Match facts

Possession Fulham 51% Tottenham 49%. Shots on target Fulham 6 Tottenham 6. Referee M Dean (Wirral). Att 25,615. Man of the match Van der Vaart. Match rating 7/10

PROMOTED VIDEO
Have you tried new the Independent Digital Edition apps?
Life and Style
Britons buy more than 30 million handsets each year, keeping them for an average of 18 months
tech
Arts and Entertainment
Alloysious Massaquoi, 'G' Hastings and Kayus Bankole of Young Fathers are the surprise winners of this year's Mercury Music Prize
musicThe surprise winners of the Mercury Prize – and a very brief acceptance speech
Arts and Entertainment
TV Presenters Ant McPartlin and Dec Donnelly. Winners of the 'Entertainment Programme' award for 'Ant and Dec's Saturday Night Takeaway'
musicAnt and Dec confirmed as hosts of next year's Brit Awards
Arts and Entertainment
Orson Welles made Citizen Kane at 25, and battled with Hollywood film studios thereafter
film
News
video
Caption competition
Caption competition
Latest stories from i100
Have you tried new the Independent Digital Edition apps?

Bleacher Report

Daily Quiz
Independent Dating
and  

By clicking 'Search' you
are agreeing to our
Terms of Use.

Day In a Page

Isis in Syria: A general reveals the lack of communication with the US - and his country's awkward relationship with their allies-by-default

A Syrian general speaks

A senior officer of Bashar al-Assad’s regime talks to Robert Fisk about his army’s brutal struggle with Isis, in a dirty war whose challenges include widespread atrocities
‘A bit of a shock...’ Cambridge economist with Glasgow roots becomes Zambia’s acting President

‘A bit of a shock...’ Economist with Glasgow roots becomes Zambia’s acting President

Guy Scott's predecessor, Michael Sata, died in a London hospital this week after a lengthy illness
Fall of the Berlin Wall: History catches up with Erich Honecker - the East German leader who praised the Iron Curtain and claimed it prevented a Third World War

Fall of the Berlin Wall

History catches up with Erich Honecker - the East German leader who praised the Iron Curtain and claimed it prevented a Third World War
How to turn your mobile phone into easy money

Turn your mobile phone into easy money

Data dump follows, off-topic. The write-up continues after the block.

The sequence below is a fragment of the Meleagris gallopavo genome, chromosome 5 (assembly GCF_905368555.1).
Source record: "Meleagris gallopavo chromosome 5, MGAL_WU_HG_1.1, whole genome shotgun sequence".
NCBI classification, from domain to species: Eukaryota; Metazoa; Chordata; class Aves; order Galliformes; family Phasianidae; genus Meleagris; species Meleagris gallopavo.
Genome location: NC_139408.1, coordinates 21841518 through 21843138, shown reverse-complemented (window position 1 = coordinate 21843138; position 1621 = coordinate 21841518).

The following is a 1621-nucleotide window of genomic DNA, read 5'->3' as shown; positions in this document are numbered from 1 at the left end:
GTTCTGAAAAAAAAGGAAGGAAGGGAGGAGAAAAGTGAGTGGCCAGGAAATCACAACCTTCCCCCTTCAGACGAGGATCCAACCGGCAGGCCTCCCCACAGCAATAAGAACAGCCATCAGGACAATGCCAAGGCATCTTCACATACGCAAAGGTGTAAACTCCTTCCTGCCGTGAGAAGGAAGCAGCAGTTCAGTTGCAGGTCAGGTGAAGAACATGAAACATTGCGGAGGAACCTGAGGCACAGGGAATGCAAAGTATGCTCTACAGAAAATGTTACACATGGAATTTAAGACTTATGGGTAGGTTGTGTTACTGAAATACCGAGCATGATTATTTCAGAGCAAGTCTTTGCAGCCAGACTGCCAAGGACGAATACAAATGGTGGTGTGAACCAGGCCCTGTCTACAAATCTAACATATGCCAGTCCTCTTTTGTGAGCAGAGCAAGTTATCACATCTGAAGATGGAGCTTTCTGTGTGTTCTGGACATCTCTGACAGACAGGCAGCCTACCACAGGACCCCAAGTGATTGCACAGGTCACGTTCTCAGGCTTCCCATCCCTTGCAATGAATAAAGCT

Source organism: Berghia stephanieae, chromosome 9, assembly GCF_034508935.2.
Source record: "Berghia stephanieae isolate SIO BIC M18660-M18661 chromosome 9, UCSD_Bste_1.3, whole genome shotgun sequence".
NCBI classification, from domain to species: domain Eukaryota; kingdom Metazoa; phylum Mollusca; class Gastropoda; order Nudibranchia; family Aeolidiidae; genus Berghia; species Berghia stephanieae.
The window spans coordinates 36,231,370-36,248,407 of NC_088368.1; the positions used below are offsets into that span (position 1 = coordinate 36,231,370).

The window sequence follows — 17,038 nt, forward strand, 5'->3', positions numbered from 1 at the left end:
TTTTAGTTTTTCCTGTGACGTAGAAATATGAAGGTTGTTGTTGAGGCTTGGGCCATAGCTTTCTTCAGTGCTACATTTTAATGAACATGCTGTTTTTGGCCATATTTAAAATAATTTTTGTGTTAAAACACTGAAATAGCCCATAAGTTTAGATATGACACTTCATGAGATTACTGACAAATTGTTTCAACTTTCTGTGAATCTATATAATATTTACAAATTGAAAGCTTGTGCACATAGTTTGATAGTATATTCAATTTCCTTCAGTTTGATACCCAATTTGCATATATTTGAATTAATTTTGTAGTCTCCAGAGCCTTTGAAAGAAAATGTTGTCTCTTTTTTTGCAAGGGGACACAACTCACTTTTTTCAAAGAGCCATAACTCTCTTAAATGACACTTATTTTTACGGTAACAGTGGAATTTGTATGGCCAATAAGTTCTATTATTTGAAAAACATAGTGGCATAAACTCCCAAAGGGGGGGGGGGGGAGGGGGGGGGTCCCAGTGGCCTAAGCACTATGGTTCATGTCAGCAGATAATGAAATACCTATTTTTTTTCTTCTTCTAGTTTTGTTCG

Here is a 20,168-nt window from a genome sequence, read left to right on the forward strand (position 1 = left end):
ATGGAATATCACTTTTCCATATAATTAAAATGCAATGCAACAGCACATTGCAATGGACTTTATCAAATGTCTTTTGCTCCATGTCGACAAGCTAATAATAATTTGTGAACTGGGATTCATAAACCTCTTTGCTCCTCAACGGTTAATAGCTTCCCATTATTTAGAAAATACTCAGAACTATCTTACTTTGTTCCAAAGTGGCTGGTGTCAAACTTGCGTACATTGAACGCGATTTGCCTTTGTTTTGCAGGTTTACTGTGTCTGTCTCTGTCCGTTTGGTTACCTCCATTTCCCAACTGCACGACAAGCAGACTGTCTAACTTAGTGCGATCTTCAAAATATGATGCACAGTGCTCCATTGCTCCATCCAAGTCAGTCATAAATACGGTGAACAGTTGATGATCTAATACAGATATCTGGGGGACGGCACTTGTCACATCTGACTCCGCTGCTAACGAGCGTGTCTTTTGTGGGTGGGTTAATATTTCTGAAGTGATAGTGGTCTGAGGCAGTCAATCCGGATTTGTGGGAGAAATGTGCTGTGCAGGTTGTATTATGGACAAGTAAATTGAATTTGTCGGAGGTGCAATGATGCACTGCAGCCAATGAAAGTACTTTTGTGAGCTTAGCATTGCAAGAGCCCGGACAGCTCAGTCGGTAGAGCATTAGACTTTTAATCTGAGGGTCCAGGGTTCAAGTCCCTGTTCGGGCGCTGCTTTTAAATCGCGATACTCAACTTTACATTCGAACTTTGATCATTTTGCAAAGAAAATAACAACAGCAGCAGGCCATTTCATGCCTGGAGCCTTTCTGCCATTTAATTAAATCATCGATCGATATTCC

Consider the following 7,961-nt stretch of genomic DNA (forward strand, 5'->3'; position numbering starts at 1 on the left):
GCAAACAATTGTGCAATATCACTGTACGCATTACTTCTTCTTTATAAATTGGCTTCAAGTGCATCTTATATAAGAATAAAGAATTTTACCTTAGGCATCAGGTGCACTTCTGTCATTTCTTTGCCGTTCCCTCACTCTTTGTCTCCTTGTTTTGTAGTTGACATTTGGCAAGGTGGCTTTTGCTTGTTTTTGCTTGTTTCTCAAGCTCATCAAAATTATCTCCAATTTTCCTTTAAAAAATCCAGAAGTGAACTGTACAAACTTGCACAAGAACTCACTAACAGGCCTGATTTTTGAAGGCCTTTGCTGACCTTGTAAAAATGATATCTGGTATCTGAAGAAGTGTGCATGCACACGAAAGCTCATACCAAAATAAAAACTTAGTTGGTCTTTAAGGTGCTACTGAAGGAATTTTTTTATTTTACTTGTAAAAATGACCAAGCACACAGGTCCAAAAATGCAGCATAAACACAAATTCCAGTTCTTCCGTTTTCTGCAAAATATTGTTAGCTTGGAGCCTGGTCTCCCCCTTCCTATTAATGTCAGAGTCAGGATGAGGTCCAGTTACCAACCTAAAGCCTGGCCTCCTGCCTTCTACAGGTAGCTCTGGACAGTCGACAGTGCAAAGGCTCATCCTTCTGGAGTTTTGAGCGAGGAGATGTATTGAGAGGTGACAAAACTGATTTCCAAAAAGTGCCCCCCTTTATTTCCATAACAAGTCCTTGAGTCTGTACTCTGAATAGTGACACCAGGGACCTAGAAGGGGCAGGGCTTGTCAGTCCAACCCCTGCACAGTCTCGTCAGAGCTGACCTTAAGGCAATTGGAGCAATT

There are 90 million unused mobiles in the UK, which would be worth £7bn if we cashed them in, says David Crookes
Independent writers remember their Saturday jobs:

Independent writers remember their Saturday jobs

"I have never regarded anything I have done in "the media" as a proper job"
Lyricist Richard Thomas shares his 11-step recipe for creating a hit West End musical

11-step recipe for creating a West End hit

Richard Thomas, the lyricist behind the Jerry Springer and Anna Nicole Smith operas, explains how Bob Dylan, 'Breaking Bad' and even Noam Chomsky inspired his songbook for the new musical 'Made in Dagenham'
Tonke Dragt's The Letter for the King has finally been translated into English ... 50 years on

Buried treasure: The Letter for the King

The coming-of-age tale about a boy and his mission to save a mythical kingdom has sold a million copies since it was written by an eccentric Dutchwoman in 1962. Yet until last year, no one had read it in English
Can instilling a sense of entrepreneurship in pupils have a positive effect on their learning?

The school that means business

Richard Garner heads to Lancashire, where developing the 'dragons' of the future is also helping one community academy to achieve its educational goals
10 best tablets

The world in your pocket: 10 best tablets

They’re thin, they’re light, you can use them for work on the move or keeping entertained
Lutz Pfannenstiel: The goalkeeper who gave up Bayern Munich for the Crazy Gang, Bradford and a whirlwind trawl across continents

Lutz Pfannenstiel interview

The goalkeeper who gave up Bayern Munich for the Crazy Gang, Bradford and a whirlwind trawl across continents
Pete Jenson: Popular Jürgen Klopp can reignite Borussia Dortmund’s season with visit to Bayern Munich

Pete Jenson's a Different League

Popular Klopp can reignite Dortmund’s season with visit to Bayern
John Cantlie video proves that Isis expects victory in Kobani

Cantlie video proves that Isis expects victory in Kobani

The use of the British hostage demonstrates once again the militants' skill and originality in conducting a propaganda war, says Patrick Cockburn
The killer instinct: The man who helps students spot potential murderers

The killer instinct

Phil Chalmers travels the US warning students how to spot possible future murderers, but can his contentious methods really stop the bloodshed?
Clothing the gap: A new exhibition celebrates women who stood apart from the fashion herd

Clothing the gap

A new exhibition celebrates women who stood apart from the fashion herd
Fall of the Berlin Wall: Goodbye to all that - the lost world beyond the Iron Curtain

The Fall of the Berlin Wall

Goodbye to all that - the lost world beyond the Iron Curtain